‘You should be locked up, George!’ he shouted. He turned to the crowd. ‘You’re not swallowing his tripe, are you? Can’t you see he’s dangerous? You cannot allow this bastard to stay in a position of respect and power!’
He was met with a chorus of boos.
‘Oh, I quite agree,’ said Fletcher to his audience, ‘I wouldn’t believe this man either. I did what you asked, didn’t I, Ben? The police flushed the plumbing of my house. They found not one ball…’
‘You, smug, fat bastard…’
‘Oh shut up, No Bollocks,’ said Fletcher.
Ben’s face went white with hate. The rumours about Ben carrying for self-protection must have been true, because he now yanked a pistol from his coat and started shooting. The first two shots went wide and hit a reporter, who went down with a squelching sound, the bullets rupturing the hack’s windpipe. The next shots slammed into Fletcher’s shoulder and flank, spinning him.
There was a rush as the crowd panicked. Fletcher was dimly aware that the police had opened fire, but he made sure to get a good look at Ben being satisfyingly trampled, before he allowed himself to pass out.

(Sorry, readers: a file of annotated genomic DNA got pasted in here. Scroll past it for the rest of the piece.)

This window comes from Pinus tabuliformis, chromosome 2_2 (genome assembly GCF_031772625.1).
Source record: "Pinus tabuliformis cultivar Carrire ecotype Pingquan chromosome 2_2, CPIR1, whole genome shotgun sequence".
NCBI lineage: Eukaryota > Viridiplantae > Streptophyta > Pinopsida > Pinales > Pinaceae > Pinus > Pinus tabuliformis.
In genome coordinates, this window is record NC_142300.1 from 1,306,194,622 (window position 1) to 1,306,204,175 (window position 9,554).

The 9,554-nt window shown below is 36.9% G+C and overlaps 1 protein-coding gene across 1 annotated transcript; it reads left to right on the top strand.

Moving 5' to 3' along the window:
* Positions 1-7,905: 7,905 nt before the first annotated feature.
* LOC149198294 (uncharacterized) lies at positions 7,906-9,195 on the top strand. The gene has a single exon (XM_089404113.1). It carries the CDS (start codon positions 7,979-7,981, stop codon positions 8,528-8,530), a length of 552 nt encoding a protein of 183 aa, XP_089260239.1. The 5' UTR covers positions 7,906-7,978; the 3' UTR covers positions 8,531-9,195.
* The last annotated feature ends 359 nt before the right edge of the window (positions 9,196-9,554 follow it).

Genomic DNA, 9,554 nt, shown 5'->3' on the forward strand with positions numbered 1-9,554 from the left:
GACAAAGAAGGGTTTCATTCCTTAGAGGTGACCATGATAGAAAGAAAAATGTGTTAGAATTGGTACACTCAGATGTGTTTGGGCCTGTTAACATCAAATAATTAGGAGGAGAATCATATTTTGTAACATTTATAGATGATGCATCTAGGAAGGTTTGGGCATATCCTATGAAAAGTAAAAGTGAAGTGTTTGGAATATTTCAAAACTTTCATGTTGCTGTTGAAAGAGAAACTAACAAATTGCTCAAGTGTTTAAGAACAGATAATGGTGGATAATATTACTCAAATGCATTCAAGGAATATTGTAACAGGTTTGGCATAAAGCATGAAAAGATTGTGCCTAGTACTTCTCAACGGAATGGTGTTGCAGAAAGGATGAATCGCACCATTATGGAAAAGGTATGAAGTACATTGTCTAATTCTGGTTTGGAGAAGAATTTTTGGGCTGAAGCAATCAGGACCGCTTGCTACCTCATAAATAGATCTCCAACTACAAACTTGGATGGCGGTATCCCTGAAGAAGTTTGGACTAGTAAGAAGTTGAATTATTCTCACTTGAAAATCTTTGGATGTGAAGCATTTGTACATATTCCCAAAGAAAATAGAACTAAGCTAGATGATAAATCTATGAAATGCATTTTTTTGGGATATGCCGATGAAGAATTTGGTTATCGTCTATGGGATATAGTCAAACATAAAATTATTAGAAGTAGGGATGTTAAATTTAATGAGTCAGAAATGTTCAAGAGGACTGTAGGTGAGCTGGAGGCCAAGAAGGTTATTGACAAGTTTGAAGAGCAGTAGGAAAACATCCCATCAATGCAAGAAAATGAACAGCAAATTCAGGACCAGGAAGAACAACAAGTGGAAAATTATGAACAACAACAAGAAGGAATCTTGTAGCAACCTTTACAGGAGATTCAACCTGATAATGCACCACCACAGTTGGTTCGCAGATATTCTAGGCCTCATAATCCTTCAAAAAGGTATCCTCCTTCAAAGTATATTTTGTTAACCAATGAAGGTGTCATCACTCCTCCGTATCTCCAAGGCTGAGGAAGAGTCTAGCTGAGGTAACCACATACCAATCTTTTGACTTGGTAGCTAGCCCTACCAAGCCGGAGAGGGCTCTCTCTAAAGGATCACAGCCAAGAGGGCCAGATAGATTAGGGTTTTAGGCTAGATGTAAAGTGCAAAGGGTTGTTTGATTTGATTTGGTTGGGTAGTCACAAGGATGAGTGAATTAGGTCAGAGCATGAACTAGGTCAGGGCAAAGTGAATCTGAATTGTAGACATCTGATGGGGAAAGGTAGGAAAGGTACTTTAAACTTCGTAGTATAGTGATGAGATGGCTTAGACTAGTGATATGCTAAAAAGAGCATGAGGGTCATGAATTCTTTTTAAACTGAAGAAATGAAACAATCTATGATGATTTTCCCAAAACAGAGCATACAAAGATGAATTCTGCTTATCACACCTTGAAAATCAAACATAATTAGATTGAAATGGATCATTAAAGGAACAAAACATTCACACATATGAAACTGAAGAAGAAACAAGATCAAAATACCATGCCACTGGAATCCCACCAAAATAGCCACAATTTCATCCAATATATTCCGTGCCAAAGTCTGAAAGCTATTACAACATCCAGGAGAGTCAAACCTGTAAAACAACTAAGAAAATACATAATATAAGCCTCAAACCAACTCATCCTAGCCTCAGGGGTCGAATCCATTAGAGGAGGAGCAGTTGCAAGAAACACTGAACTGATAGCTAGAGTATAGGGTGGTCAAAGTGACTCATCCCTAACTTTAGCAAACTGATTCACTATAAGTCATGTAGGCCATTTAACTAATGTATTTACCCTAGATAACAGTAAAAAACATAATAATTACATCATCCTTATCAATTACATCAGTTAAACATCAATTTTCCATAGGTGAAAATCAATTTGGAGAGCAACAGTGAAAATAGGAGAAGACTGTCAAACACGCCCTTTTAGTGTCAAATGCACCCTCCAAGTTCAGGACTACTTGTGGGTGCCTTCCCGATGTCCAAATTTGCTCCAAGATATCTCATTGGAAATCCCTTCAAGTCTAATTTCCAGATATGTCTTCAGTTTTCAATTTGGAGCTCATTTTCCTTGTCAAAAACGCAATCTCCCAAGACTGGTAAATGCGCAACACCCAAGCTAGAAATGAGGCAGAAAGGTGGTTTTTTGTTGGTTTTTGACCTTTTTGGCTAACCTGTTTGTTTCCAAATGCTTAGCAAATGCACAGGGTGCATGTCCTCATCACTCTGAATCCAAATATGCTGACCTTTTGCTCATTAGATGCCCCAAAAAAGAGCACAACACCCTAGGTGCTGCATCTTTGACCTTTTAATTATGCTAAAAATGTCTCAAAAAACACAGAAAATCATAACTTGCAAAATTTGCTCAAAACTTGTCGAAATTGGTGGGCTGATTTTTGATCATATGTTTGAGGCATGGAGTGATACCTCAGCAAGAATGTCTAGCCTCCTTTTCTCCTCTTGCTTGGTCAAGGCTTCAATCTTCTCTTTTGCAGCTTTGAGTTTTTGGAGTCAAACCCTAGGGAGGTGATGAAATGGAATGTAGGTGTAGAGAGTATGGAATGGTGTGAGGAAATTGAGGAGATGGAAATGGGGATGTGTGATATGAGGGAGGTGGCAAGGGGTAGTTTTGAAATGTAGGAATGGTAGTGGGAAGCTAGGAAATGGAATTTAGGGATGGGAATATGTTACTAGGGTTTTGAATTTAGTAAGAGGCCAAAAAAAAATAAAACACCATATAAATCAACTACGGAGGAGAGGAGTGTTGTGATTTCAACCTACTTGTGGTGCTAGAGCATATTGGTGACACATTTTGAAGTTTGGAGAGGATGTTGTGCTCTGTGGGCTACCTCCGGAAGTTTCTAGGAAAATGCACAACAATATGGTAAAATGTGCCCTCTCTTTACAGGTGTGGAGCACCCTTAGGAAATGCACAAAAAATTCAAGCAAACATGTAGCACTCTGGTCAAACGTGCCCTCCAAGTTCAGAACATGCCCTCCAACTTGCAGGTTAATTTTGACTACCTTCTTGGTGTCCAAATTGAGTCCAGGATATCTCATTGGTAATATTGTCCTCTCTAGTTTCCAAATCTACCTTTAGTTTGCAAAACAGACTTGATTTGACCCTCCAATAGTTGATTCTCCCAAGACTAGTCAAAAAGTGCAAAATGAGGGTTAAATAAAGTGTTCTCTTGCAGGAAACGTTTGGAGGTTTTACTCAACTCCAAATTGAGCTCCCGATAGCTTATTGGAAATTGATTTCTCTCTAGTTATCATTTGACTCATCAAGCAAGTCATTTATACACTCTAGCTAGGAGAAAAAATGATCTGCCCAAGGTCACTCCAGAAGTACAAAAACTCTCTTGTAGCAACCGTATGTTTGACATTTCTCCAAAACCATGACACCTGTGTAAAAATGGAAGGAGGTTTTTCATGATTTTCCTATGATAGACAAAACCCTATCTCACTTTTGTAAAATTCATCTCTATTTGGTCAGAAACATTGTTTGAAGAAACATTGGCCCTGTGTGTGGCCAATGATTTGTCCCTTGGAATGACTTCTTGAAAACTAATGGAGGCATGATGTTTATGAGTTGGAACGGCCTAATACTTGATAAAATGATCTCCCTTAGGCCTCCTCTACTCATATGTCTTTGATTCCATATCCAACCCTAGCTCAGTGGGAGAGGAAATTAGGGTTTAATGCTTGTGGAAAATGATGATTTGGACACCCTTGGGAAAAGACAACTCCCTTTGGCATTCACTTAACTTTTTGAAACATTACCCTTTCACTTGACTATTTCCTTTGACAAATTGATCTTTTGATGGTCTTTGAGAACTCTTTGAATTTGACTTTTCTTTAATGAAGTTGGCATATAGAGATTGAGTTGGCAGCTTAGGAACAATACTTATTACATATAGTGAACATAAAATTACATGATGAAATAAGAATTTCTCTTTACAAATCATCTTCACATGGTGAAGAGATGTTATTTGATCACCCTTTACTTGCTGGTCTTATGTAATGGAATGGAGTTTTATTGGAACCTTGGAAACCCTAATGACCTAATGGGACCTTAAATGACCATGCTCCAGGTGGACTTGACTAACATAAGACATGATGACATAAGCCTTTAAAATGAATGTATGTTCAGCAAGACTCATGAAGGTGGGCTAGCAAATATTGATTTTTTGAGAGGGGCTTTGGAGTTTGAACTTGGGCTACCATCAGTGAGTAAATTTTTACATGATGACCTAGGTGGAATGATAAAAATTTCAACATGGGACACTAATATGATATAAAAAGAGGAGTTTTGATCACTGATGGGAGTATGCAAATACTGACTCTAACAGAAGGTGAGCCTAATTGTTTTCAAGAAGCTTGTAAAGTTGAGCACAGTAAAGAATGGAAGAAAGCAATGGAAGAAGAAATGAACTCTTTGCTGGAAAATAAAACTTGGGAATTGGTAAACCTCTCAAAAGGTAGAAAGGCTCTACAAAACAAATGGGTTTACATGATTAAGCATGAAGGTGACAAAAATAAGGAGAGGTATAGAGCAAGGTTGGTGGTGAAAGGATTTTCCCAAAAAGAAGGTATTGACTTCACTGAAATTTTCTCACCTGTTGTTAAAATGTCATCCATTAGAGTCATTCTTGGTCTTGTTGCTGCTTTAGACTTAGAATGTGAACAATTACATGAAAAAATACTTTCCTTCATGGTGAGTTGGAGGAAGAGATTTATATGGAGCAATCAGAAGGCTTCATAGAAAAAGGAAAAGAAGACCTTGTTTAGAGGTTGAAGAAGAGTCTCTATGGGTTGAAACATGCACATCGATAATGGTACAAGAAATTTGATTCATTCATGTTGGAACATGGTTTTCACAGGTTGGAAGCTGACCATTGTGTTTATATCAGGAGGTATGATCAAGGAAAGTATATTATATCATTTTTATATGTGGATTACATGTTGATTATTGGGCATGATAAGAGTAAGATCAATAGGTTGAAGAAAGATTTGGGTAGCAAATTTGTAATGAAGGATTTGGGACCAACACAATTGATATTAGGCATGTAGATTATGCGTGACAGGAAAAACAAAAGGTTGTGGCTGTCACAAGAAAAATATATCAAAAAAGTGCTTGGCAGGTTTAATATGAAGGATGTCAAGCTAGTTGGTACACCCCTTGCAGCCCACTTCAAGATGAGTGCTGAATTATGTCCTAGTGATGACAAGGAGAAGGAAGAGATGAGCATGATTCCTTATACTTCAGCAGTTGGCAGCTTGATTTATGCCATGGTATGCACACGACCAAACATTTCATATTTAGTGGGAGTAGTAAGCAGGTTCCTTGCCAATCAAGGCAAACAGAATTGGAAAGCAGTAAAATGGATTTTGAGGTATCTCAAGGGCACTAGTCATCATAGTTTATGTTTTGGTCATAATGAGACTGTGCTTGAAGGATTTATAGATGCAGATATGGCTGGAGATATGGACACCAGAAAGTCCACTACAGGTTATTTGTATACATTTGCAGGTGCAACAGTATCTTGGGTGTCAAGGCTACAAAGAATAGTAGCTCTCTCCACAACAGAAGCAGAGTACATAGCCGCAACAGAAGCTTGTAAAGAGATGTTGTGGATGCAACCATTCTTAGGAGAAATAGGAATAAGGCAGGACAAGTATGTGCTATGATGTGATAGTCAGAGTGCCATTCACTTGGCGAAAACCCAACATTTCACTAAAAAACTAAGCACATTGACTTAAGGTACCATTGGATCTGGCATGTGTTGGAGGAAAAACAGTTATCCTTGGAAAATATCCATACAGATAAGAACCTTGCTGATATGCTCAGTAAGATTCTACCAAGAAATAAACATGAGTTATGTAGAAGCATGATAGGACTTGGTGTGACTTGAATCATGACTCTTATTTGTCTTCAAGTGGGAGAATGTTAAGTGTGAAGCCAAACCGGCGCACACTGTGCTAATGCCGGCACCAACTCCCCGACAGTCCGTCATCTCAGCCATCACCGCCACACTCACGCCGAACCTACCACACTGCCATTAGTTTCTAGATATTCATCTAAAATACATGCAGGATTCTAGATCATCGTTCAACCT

When Tony came to visit Fletcher in hospital, he lay a meaty paw on his unbandaged shoulder and squeezed. Sharon, who had cautiously returned to Fletcher’s side, was already there, holding his hand and feeding him grapes.
‘Rest easy, George. Don’t take it personally. It’s become quite fashionable to try to assassinate politicians in public. They got some cracking snaps of you, by the way. Some photographer’s going to win all sorts of awards, I bet.
‘You’re quite the flavour of the month, old boy. On all the news channels. That weasel of a witness has very sensibly decided to change his story and say that the late Ben Greene talked him into it and dangled money in front of him. Now all everyone is talking about is the good things you’ve done just lately, and no-one wants to believe all those nasty things that were said about you in the case. That might change in the future, so you’ll need to be careful. But for now, you’re on the up and up.’
Something about hearing the words in Tony’s thick American accent made them seem more real. Fletcher looked at Sharon. She kissed him, and the kiss was long, lingering, and hungry.
Fletcher’s thoughts though turned to that kid Colin Leeson, who had ruined his jacket all those months ago… and what he would do once he got his hands on the scrawny blighter.